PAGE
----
How we switched to clean eating and saved $100+ off our grocery bill each week.

Do your kids eat you out of house and home during the summer? Haha, who am I kidding? All kids act like the are just starving during summer break. It doesn’t matter if my kids are laying around watching tv or swimming in the pool. Every thirty minute or so, “Momma, I’m hungry. What’s for lunch? Can I have a snack? Is it time to eat, yet?” You’d think I never feed them with how much they beg for food at every twist and turn.

Before my celiac diagnosis, I kept frozen pizzas, corn dogs, chips, fish sticks, gold fish, cookies, crackers, cereal, and other processed junk on hand at all times. Every kid that came to my house knew exactly where my snack drawers and baskets were in the pantry and were always welcome to help themselves.

When I first found out I was celiac and Carley was gluten intolerant, my reaction wasn’t to change the way she and I ate, but to replace the way we ate. 

“Huh?” I focused on finding the perfect gluten free bread, bagels, fish sticks, frozen pizzas, corn dogs, cereals, and crackers. I wasted so much money on nasty dry gluten free processed junk. My grocery bill was skyrocketing to $200, $250, even $300 some WEEKS. I just accepted that this was how it was to be gluten free. 

My best friend and mentor blogger posted a story on her instagram several months back that changed my entire view. It was captioned something like “how I feed my family of 5 for $350 a month.” I just laughed and thought that there’s no way. She home schools, so her kids are there 24/7 and man can those kids eat. At any given time at least one of her kiddos has an apple or something in his/her hand. I wrote it off to the fact that “oh, they aren’t gluten free like we are.” But in reality, when I took a look at what was mostly in her fridge and pantry- they are mostly gluten free. Except, she doesn’t call it gf. She calls it “clean eating.”

That’s what my problem was. I was replacing junk vs getting rid of it completely. So, I took some notes, evaluated what my kids were eating for their lunches, snacks, and breakfast, and made some drastic changes.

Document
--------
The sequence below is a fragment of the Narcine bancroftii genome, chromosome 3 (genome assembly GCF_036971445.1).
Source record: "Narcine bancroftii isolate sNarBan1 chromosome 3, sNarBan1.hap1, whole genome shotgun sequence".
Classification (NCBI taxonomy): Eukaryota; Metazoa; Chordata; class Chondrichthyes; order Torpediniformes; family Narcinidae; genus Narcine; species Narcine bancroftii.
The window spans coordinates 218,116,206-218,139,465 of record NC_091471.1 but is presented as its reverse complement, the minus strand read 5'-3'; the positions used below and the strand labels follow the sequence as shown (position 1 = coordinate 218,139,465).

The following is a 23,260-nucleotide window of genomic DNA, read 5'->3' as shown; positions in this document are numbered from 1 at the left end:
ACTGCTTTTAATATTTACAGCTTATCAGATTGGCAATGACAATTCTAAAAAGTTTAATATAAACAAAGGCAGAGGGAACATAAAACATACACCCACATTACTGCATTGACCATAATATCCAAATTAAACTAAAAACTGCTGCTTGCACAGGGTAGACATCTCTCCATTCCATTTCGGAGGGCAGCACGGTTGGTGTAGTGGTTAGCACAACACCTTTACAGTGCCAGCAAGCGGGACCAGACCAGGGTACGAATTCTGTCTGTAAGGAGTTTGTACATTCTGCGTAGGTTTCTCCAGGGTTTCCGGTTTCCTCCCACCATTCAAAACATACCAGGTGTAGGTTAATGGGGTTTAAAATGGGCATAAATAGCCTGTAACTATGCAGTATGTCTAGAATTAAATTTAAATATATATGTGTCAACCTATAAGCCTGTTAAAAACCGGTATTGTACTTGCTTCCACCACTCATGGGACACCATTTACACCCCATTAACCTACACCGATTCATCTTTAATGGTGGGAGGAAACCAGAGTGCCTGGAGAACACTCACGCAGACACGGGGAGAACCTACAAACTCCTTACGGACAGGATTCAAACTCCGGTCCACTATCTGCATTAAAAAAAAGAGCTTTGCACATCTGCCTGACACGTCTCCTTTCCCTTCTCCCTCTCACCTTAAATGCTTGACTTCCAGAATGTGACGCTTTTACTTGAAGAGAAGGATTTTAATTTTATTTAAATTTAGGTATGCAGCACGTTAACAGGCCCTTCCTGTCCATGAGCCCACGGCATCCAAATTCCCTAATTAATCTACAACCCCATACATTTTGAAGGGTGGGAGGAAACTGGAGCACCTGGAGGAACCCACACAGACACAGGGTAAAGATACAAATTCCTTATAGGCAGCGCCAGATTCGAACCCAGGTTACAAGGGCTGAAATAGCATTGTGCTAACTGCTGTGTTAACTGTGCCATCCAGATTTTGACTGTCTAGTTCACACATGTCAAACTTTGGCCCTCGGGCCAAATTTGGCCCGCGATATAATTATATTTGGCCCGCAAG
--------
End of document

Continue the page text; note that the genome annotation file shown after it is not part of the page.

Now, every week I buy oranges, bananas, grapes, strawberries, peaches, pears, cucumbers, cherry tomatoes, cauliflower, and baby carrots for snacks. 90% of my girls’ snack food comes from the produce section of Kroger. About 8% is from the deli or dairy section.  And I’m not perfect, the other 2% is popcorn, cheese balls, or some other gluten free chip or cracker- they put this stuff on the end caps and I’m a sucker for my kids asking for it. I’ve found that I now skip aisles completely that I used to fill a good majority of my cart from. 

The best part? My kids don’t even seem to miss the change. They love it! Instead of drawers full of processed junk with expiration dates that are months in the future, we now have baskets on the counter full of fresh fruits and veggies for them to snack on. If it is not a meal time and they want a snack they have to pick something from a basket and something from the fridge (cheese, yogurt, pepperoni, carrots, etc) before I will cook for them. 

Lunches always have something cooked/made by me. They also include something from a basket and something from the fridge. Aside from getting bottles of water and their water flavoring (squirt juice) from the pantry, my girls rarely even open our pantry any more. 
All of their friends that come over regularly love the change as well. I haven’t been asked for a pudding cup or gold fish by any of them since we made the change. 

I think my wallet has loved it most of all. My grocery bill isn’t quite as low as my best friend’s (she’s magical with finding sales and crunching numbers) but I do have it down to about $140-$150 a week. I’ll take that over $200+ any day!

6 thoughts on “How we switched to clean eating and saved $100+ off our grocery bill each week.

  1. This is so interesting, because I have been experiencing something similar lately as we have tried to cut back on desserts. We haven’t even cut them out completely, but just reducing it some has noticeably saved us money. This is why I roll my eyes when people tell me it is too expensive to eat healthy! You can buy a bag of chips or a 5 lb bag of potatoes for the same price, it’s just a matter of what you choose to eat.

  2. I loved reading this!! I also do most of my shopping at Kroger 🙂 We just had a Kroger Marketplace open less than two miles away. Check and see if they have a reduced price produce section! I just discovered our little bin but I’ve been hitting the jackpot with jalapeños, sweet peppers, bell peppers, and other veggies.

  3. Feeding a family of 5 for $350 a month is super impressive. I spend the most at the store when I let my kids pick snacks… like crackers and juice boxes and all that junk. I can really see how you could save money by switching to clean eating.

  4. So many people think clean eating costs SO much money! Thanks for sharing your insight on how that’s not always the case!

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